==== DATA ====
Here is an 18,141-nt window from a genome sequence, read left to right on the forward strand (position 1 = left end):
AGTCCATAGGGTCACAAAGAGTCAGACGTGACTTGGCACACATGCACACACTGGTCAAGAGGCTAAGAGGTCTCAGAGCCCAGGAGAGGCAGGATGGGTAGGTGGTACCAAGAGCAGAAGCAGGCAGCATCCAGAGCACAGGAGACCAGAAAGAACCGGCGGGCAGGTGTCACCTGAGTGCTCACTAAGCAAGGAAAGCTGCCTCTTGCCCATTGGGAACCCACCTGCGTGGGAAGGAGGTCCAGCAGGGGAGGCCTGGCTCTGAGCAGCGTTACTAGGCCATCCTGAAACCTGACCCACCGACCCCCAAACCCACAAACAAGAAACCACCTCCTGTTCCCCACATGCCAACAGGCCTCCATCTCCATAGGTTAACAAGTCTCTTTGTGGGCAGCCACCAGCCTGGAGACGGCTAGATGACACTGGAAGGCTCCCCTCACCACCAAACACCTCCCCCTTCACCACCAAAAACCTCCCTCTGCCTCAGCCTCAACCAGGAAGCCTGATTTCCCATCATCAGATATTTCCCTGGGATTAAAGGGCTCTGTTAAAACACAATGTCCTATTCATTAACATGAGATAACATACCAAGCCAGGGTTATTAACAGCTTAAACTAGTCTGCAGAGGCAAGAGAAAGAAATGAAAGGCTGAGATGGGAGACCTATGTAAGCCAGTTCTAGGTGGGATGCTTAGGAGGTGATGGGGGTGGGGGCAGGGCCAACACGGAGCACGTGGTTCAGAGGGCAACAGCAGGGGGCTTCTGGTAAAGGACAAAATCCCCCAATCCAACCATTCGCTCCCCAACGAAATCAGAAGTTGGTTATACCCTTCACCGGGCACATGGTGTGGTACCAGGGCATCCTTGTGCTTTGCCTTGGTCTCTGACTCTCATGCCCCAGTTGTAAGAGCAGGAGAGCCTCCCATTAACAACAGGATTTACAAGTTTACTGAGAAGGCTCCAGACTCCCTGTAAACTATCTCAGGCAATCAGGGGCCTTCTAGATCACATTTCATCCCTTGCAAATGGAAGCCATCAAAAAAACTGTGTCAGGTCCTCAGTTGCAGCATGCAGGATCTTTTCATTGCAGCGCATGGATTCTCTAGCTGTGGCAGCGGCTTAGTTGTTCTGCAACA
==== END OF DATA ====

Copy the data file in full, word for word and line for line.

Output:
Here is an 18,141-nt window from a genome sequence, read left to right on the forward strand (position 1 = left end):
AGTCCATAGGGTCACAAAGAGTCAGACGTGACTTGGCACACATGCACACACTGGTCAAGAGGCTAAGAGGTCTCAGAGCCCAGGAGAGGCAGGATGGGTAGGTGGTACCAAGAGCAGAAGCAGGCAGCATCCAGAGCACAGGAGACCAGAAAGAACCGGCGGGCAGGTGTCACCTGAGTGCTCACTAAGCAAGGAAAGCTGCCTCTTGCCCATTGGGAACCCACCTGCGTGGGAAGGAGGTCCAGCAGGGGAGGCCTGGCTCTGAGCAGCGTTACTAGGCCATCCTGAAACCTGACCCACCGACCCCCAAACCCACAAACAAGAAACCACCTCCTGTTCCCCACATGCCAACAGGCCTCCATCTCCATAGGTTAACAAGTCTCTTTGTGGGCAGCCACCAGCCTGGAGACGGCTAGATGACACTGGAAGGCTCCCCTCACCACCAAACACCTCCCCCTTCACCACCAAAAACCTCCCTCTGCCTCAGCCTCAACCAGGAAGCCTGATTTCCCATCATCAGATATTTCCCTGGGATTAAAGGGCTCTGTTAAAACACAATGTCCTATTCATTAACATGAGATAACATACCAAGCCAGGGTTATTAACAGCTTAAACTAGTCTGCAGAGGCAAGAGAAAGAAATGAAAGGCTGAGATGGGAGACCTATGTAAGCCAGTTCTAGGTGGGATGCTTAGGAGGTGATGGGGGTGGGGGCAGGGCCAACACGGAGCACGTGGTTCAGAGGGCAACAGCAGGGGGCTTCTGGTAAAGGACAAAATCCCCCAATCCAACCATTCGCTCCCCAACGAAATCAGAAGTTGGTTATACCCTTCACCGGGCACATGGTGTGGTACCAGGGCATCCTTGTGCTTTGCCTTGGTCTCTGACTCTCATGCCCCAGTTGTAAGAGCAGGAGAGCCTCCCATTAACAACAGGATTTACAAGTTTACTGAGAAGGCTCCAGACTCCCTGTAAACTATCTCAGGCAATCAGGGGCCTTCTAGATCACATTTCATCCCTTGCAAATGGAAGCCATCAAAAAAACTGTGTCAGGTCCTCAGTTGCAGCATGCAGGATCTTTTCATTGCAGCGCATGGATTCTCTAGCTGTGGCAGCGGCTTAGTTGTTCTGCAACA